Introduction: Plant-based diets rich in fruits and vegetables have been associated with lower risk of dementia, but the specific role of antioxidants, a key class of bioactive phytochemicals, has not been well ascertained.
Methods: We measured antioxidants in a case-cohort study nested within the Ginkgo Evaluation of Memory Study. We included 996 randomly selected participants and 521 participants who developed dementia, of which 351 were diagnosed with Alzheimer’s disease (AD) during a median of 5.9 years of follow-up. We measured baseline plasma levels of retinol, α-, and γ-tocopherol; zeaxanthin and lutein (combined); beta-cryptoxanthin; cis-lycopene; trans-lycopene; α-carotene; and trans-β-carotene by organic phase extraction followed by chromatographic analysis and related these to neurologist-adjudicated risks of all-cause dementia and AD.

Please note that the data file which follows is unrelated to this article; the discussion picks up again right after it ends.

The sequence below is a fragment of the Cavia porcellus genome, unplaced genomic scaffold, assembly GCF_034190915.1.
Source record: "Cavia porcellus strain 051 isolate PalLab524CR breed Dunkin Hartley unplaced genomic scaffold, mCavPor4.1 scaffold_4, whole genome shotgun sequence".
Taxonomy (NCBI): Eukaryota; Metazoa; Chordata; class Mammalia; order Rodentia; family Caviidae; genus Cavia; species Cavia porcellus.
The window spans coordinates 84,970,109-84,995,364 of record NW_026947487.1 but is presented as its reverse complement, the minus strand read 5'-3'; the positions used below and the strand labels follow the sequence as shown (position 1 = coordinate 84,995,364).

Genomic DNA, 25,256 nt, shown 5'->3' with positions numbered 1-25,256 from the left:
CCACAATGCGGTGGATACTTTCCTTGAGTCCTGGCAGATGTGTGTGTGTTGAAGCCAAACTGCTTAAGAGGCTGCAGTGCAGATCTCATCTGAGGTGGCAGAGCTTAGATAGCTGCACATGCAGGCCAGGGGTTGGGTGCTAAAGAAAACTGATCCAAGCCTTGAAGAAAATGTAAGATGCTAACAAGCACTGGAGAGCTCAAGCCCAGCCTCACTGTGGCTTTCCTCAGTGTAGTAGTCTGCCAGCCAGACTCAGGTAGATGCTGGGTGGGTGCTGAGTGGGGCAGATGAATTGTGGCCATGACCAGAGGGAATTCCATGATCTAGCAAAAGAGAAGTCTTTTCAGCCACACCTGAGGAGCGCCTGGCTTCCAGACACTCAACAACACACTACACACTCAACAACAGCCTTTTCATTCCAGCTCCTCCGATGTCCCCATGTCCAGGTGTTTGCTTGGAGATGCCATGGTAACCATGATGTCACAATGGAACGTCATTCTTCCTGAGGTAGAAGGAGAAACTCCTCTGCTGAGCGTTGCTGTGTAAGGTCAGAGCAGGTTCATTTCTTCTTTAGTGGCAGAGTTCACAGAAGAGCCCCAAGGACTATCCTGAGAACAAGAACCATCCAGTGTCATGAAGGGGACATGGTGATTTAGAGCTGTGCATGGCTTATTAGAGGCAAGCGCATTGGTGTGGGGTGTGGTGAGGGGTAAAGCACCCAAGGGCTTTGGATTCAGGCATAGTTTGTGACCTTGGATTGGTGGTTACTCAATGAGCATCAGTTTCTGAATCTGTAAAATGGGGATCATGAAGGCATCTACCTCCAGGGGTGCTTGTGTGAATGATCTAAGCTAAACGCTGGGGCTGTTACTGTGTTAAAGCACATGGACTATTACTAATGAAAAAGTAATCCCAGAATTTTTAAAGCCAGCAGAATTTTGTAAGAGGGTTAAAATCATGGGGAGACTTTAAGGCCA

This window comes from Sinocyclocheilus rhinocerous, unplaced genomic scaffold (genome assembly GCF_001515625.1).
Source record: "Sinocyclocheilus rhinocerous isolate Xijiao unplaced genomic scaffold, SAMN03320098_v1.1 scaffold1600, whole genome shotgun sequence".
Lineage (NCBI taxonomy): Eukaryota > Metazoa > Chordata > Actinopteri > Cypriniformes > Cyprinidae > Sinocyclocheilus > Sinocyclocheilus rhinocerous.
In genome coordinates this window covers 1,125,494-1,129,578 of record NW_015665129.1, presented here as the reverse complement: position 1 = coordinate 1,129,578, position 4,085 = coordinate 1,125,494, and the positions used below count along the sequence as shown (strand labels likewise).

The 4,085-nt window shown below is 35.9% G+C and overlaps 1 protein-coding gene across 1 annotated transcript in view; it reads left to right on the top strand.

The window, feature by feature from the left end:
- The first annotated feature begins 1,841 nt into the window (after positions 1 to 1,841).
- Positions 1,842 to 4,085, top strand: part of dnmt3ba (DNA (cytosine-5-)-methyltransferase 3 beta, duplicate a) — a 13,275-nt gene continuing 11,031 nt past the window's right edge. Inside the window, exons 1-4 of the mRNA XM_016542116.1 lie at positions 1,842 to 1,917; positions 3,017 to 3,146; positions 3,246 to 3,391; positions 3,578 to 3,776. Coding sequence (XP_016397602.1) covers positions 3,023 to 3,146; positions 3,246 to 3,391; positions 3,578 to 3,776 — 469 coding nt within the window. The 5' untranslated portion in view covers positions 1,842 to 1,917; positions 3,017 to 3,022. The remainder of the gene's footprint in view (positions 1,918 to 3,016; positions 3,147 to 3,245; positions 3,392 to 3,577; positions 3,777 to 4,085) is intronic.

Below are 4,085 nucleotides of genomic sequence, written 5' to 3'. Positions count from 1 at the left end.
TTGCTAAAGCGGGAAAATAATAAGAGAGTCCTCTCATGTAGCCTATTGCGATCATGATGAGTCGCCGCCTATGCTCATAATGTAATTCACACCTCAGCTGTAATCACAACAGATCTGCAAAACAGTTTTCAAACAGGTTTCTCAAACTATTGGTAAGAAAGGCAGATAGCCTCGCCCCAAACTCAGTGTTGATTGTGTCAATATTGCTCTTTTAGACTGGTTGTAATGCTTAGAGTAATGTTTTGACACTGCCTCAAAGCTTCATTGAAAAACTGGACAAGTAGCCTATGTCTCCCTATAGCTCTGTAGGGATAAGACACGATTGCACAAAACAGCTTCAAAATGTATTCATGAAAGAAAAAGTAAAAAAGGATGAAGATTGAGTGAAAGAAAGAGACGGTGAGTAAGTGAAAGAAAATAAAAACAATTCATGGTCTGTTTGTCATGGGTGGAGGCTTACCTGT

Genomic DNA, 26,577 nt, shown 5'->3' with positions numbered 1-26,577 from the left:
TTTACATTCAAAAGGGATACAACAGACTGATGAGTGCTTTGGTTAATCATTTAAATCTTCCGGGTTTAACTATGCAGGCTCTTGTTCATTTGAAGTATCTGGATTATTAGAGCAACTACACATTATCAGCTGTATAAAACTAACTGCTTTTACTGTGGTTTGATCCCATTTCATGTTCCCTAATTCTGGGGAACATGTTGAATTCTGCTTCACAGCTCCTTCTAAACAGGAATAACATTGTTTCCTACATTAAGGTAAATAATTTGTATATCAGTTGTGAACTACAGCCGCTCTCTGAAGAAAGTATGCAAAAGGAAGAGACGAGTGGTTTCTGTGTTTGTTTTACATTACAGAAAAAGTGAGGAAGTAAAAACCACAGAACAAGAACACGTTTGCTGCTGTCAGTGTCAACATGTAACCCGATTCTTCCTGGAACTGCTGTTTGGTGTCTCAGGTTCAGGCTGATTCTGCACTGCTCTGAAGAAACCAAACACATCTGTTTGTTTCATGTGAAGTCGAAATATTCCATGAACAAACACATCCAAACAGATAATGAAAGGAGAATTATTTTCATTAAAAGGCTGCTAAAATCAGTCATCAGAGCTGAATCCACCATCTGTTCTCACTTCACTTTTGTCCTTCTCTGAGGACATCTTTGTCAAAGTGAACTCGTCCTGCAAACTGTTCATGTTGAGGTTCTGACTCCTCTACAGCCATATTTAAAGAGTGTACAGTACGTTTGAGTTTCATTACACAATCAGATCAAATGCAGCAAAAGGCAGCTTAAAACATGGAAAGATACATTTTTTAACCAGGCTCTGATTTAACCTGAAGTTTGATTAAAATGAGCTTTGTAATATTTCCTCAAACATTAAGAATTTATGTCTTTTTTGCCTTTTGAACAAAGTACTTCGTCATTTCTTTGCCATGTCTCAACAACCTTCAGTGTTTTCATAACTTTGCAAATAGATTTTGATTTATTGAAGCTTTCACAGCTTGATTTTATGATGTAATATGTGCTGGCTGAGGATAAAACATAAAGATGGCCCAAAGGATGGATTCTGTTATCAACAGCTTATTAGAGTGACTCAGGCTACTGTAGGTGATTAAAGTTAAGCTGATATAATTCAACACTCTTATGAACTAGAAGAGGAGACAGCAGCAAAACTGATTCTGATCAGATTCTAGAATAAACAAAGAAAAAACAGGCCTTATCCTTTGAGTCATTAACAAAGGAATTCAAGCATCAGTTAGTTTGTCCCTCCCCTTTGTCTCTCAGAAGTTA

Results: Plasma retinol, α-, and γ-tocopherol, and carotenoids were not significantly related to risk of dementia or AD. Associations were not significant upon Bonferroni correction for multiple testing and were consistent within strata of sex, age, apolipoprotein E ε4 genotype, mild cognitive impairment at baseline, and intake of multivitamin, vitamin A or β-carotene, or vitamin E supplements. Higher trans-β-carotene tended to be related to a higher risk of dementia (adjusted hazard ratio [HR] per 1 standard deviation [SD] higher trans-β-carotene: 1.10; 95% confidence interval [CI]: 1.00, 1.20) and α-carotene tended to be associated with higher risk of AD only (adjusted HR per 1 SD higher α-carotene: 1.15; 95% CI: 1.02, 1.29).
Discussion: Plasma antioxidants were not significantly associated with risk of dementia or AD among older adults. Similar studies in younger populations are required to better understand the association between plasma antioxidants and dementia risk.